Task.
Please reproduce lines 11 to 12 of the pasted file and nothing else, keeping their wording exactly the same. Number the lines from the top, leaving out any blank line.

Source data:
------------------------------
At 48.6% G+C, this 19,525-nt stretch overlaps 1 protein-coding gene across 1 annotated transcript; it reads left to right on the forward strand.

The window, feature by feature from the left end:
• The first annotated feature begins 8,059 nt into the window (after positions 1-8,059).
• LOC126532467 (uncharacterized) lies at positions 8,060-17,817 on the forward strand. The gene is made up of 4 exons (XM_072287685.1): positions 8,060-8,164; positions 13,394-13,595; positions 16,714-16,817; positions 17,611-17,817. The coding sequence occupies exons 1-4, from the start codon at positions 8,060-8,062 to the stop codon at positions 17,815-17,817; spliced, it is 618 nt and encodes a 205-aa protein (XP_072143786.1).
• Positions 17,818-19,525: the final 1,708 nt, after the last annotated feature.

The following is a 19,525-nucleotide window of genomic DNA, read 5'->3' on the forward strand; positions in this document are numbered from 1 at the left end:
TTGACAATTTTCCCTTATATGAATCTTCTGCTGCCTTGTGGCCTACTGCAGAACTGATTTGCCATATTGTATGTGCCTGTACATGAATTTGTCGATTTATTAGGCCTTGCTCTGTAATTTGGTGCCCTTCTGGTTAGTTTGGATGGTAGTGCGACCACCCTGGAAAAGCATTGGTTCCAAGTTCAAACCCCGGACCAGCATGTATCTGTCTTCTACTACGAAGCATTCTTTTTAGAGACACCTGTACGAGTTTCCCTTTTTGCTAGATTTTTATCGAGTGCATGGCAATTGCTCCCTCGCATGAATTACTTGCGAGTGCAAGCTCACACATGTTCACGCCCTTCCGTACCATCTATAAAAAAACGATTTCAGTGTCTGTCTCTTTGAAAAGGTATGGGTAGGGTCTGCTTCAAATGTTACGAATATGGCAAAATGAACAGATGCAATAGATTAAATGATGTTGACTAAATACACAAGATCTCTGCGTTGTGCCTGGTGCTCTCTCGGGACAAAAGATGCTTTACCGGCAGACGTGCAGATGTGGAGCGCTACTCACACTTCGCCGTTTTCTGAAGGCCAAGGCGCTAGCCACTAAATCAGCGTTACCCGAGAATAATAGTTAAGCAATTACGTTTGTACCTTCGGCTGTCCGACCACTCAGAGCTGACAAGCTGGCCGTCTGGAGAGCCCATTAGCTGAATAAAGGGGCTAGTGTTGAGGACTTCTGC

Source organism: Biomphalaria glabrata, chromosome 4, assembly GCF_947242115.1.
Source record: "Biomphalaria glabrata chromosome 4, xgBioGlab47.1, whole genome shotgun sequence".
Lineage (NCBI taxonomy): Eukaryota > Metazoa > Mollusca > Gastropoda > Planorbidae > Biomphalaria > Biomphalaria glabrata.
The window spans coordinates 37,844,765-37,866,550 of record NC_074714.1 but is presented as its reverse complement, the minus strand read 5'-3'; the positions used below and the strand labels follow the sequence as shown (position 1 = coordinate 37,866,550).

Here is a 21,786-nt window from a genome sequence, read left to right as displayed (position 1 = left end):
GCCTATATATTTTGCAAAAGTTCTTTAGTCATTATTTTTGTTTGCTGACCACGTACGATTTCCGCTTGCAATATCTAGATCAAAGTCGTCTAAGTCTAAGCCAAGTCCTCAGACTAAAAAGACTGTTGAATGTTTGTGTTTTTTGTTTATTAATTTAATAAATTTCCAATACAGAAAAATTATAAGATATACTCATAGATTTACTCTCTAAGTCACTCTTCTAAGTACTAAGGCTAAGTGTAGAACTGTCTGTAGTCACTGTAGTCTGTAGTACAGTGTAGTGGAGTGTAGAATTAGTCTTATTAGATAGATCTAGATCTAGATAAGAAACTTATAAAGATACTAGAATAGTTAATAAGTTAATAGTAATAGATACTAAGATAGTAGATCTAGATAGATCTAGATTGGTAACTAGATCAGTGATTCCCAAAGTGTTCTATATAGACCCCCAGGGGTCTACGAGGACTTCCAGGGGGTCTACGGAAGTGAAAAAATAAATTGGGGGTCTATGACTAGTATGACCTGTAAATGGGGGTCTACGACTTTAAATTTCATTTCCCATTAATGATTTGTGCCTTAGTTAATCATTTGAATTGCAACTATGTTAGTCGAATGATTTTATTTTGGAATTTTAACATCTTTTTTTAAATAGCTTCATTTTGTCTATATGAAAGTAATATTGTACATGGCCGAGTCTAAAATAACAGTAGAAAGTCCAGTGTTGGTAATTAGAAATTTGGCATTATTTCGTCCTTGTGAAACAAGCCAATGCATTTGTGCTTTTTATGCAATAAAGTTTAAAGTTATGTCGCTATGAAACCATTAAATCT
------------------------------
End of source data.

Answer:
The window spans coordinates 37,844,765-37,866,550 of record NC_074714.1 but is presented as its reverse complement, the minus strand read 5'-3'; the positions used below and the strand labels follow the sequence as shown (position 1 = coordinate 37,866,550).

Here is a 21,786-nt window from a genome sequence, read left to right as displayed (position 1 = left end):